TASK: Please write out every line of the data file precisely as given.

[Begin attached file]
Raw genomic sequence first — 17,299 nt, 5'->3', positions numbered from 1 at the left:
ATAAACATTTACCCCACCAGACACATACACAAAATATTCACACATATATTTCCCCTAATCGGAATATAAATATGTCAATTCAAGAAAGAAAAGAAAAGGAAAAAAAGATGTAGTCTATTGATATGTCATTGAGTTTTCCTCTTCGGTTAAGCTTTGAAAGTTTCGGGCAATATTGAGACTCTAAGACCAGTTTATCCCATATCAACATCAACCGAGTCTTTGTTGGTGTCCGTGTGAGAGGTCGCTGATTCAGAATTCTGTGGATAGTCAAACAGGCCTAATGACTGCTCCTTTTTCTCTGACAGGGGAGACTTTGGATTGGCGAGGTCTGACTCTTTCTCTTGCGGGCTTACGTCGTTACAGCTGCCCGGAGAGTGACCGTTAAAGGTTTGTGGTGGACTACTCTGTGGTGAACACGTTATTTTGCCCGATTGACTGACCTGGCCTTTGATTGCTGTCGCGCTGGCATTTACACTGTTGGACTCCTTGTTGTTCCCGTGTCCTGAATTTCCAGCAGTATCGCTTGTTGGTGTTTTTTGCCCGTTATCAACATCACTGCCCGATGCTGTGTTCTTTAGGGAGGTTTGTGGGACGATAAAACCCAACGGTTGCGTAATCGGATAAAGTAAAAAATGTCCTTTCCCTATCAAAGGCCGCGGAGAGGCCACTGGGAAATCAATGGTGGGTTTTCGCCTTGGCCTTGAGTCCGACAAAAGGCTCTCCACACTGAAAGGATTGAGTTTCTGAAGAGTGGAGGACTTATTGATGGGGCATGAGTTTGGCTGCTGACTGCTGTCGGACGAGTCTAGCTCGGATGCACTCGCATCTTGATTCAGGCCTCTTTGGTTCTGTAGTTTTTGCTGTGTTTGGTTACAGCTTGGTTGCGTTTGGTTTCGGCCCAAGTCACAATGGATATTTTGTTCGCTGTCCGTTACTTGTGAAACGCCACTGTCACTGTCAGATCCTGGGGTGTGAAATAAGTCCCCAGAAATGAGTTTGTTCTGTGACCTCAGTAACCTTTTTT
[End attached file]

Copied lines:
Raw genomic sequence first — 17,299 nt, 5'->3', positions numbered from 1 at the left:
ATAAACATTTACCCCACCAGACACATACACAAAATATTCACACATATATTTCCCCTAATCGGAATATAAATATGTCAATTCAAGAAAGAAAAGAAAAGGAAAAAAAGATGTAGTCTATTGATATGTCATTGAGTTTTCCTCTTCGGTTAAGCTTTGAAAGTTTCGGGCAATATTGAGACTCTAAGACCAGTTTATCCCATATCAACATCAACCGAGTCTTTGTTGGTGTCCGTGTGAGAGGTCGCTGATTCAGAATTCTGTGGATAGTCAAACAGGCCTAATGACTGCTCCTTTTTCTCTGACAGGGGAGACTTTGGATTGGCGAGGTCTGACTCTTTCTCTTGCGGGCTTACGTCGTTACAGCTGCCCGGAGAGTGACCGTTAAAGGTTTGTGGTGGACTACTCTGTGGTGAACACGTTATTTTGCCCGATTGACTGACCTGGCCTTTGATTGCTGTCGCGCTGGCATTTACACTGTTGGACTCCTTGTTGTTCCCGTGTCCTGAATTTCCAGCAGTATCGCTTGTTGGTGTTTTTTGCCCGTTATCAACATCACTGCCCGATGCTGTGTTCTTTAGGGAGGTTTGTGGGACGATAAAACCCAACGGTTGCGTAATCGGATAAAGTAAAAAATGTCCTTTCCCTATCAAAGGCCGCGGAGAGGCCACTGGGAAATCAATGGTGGGTTTTCGCCTTGGCCTTGAGTCCGACAAAAGGCTCTCCACACTGAAAGGATTGAGTTTCTGAAGAGTGGAGGACTTATTGATGGGGCATGAGTTTGGCTGCTGACTGCTGTCGGACGAGTCTAGCTCGGATGCACTCGCATCTTGATTCAGGCCTCTTTGGTTCTGTAGTTTTTGCTGTGTTTGGTTACAGCTTGGTTGCGTTTGGTTTCGGCCCAAGTCACAATGGATATTTTGTTCGCTGTCCGTTACTTGTGAAACGCCACTGTCACTGTCAGATCCTGGGGTGTGAAATAAGTCCCCAGAAATGAGTTTGTTCTGTGACCTCAGTAACCTTTTTT